Sainte-Anne-de-Bellevue Canal National Historic Site
After the intense folding that raised the Laurentians during the pre-Cambrian era, the sea receded from the Canadian Shield. Sediment stopped accumulating and the continent became exposed to erosion. We do not know how long the land remained exposed but it was certainly a long time. When the folding forces abated and the region subsided sufficiently for the sea to flood the region once again, all the former peaks had been worn down. It was on these peaks that the sea discordantly deposited the sediments that are today the St. Lawrence Plain. The rocks of the Laurentians and the St. Lawrence Plain were thus formed during distinctly different geological eras a long time apart.
This territory is part of a major physiographic unit known as the St. Lawrence Lowlands. This wedge-shaped plain is bounded to the north by the Laurentians and to the southeast by the Appalachians.
The rocks of the St. Lawrence Lowlands are largely masked by major deposits of clay, sand, pebbles and so on. These deposits have helped to level the land over which they are spread and their distribution has resulted in a whole range of soils, offering a variety of possibilities for agriculture.
At the western tip of the Island of Montreal is a group called Potsdamian sandstone. This Cambrian group has been divided into two distinct formations: to the north is the Châteauguay formation, to the south the Covey Hill formation. Sainte-Anne-de-Bellevue is part of the Covey Hill formation. Most of the formations described in the past are now obscured by buildings. The red sandstone outcrops were limited and at ground level, but in most cases, stratification was visible. The main significance of this group is that the dips average 5° to the south. Because outcroppings located immediately to the north belong to the Beekmantown group and have quasi-horizontal dips, there must be faulting between these two formations.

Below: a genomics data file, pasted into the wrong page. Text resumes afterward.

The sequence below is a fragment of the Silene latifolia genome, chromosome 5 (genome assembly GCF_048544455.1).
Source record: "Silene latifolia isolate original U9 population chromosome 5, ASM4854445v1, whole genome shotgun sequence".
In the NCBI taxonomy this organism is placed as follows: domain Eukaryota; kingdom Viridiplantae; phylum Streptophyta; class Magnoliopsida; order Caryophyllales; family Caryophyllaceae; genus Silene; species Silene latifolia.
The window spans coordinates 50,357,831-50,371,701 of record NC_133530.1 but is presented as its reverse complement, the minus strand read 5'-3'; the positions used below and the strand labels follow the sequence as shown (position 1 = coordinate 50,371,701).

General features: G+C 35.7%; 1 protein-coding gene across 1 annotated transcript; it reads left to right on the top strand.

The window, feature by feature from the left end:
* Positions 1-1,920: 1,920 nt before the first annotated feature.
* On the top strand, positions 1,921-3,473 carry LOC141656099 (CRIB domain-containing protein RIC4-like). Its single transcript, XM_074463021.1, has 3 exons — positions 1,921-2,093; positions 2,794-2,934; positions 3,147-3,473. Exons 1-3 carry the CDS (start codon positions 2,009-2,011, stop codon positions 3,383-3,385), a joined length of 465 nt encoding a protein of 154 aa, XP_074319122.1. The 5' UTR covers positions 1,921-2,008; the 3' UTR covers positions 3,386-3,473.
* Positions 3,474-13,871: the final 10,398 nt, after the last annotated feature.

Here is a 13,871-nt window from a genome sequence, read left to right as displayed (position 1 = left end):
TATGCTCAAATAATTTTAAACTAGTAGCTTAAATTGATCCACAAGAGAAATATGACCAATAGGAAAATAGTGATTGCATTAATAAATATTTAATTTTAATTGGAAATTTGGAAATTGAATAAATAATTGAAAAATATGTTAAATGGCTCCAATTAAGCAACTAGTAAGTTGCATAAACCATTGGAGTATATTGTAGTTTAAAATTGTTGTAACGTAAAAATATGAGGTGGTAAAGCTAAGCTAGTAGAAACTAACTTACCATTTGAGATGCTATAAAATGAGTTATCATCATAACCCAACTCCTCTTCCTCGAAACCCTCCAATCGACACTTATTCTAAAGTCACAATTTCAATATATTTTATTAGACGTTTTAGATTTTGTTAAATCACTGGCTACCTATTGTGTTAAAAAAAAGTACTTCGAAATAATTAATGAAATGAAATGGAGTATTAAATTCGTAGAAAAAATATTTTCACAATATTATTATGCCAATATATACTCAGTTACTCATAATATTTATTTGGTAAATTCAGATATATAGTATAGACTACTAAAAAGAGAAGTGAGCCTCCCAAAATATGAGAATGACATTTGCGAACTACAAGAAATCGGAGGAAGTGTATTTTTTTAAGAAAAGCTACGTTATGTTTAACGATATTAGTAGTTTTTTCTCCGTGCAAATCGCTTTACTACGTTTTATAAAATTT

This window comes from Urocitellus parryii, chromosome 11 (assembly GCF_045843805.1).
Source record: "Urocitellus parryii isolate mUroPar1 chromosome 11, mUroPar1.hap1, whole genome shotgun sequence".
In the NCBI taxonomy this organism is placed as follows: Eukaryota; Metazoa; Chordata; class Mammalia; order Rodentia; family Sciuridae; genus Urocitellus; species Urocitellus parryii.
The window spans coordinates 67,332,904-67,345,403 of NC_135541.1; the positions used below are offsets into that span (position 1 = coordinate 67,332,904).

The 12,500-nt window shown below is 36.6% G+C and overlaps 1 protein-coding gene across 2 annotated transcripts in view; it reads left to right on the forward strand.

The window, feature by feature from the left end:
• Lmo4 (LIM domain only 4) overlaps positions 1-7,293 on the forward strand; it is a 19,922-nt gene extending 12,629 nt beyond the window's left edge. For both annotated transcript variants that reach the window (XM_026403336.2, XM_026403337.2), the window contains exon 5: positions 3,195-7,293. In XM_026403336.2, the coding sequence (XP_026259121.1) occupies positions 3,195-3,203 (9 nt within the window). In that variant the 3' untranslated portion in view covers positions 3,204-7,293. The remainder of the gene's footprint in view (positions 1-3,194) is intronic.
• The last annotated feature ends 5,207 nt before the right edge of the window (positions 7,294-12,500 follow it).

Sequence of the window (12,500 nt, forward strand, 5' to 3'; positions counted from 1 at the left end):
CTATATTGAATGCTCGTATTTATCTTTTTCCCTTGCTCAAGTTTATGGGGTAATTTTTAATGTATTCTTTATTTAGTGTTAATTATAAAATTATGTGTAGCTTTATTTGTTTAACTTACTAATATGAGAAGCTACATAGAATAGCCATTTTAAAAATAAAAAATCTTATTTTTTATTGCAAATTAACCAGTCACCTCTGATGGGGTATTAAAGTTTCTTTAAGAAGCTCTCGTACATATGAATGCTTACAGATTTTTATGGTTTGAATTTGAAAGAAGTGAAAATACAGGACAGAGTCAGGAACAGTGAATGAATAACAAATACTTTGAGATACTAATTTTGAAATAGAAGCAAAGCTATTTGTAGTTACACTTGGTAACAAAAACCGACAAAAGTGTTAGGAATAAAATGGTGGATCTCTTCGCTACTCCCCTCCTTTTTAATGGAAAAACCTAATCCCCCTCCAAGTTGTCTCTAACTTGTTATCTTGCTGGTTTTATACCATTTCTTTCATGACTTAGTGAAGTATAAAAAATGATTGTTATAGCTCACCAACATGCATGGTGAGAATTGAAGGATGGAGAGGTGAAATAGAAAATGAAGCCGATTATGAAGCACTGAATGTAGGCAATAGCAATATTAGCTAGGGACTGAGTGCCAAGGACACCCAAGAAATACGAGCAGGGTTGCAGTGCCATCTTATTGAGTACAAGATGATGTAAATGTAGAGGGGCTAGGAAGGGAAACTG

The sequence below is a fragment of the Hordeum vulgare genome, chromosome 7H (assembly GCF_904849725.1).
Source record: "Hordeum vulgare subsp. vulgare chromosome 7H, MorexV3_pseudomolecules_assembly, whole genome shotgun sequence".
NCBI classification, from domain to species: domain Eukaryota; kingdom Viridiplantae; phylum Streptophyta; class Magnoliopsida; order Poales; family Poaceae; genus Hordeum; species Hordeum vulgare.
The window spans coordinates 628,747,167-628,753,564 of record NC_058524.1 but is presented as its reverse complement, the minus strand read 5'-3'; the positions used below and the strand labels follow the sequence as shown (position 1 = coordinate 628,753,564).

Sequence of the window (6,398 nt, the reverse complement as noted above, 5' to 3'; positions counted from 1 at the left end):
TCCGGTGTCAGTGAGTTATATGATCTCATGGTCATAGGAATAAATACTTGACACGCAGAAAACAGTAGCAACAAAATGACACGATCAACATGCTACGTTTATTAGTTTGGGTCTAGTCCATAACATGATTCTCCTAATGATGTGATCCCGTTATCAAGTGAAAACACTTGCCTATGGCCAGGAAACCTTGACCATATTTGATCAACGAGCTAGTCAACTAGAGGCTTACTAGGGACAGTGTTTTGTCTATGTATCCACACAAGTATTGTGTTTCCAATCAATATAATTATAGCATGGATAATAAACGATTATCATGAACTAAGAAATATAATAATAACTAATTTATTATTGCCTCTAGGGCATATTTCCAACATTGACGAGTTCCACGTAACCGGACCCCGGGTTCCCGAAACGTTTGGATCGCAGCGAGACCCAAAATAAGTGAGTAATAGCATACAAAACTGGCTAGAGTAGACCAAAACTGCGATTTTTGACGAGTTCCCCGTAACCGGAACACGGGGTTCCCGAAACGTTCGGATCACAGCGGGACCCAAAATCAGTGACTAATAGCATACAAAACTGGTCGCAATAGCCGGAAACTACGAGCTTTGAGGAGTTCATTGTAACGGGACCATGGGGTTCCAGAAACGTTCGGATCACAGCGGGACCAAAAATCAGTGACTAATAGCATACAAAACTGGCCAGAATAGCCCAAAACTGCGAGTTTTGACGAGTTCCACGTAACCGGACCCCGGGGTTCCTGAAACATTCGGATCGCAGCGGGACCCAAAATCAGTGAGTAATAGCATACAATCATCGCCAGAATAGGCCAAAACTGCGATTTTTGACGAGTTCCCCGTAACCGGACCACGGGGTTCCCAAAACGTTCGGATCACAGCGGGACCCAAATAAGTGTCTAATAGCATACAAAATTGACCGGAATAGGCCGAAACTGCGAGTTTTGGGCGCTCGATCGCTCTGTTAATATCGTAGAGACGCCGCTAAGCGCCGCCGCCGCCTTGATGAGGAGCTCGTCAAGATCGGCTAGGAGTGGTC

The Covey Hill formation consists of thin beds of siltsone and sandstone, mostly coarse-grained ranging to conglomerate. The conglomerate chips, unmistakably quartz, are up to 2.5 cm in diameter in many places, though rarely larger. Also found in the sandstone beds are grains of feldspar and opaque black minerals. The chips are well rounded and the sands range from subrounded to subangular. Compaction varies from friable to excessive.
Generally speaking, Potsdamian limestone contains no fossils. However, there are worms known as Skolithos and giant tracks classified as those of "Clomachtinites and Protichnites".
- Date modified :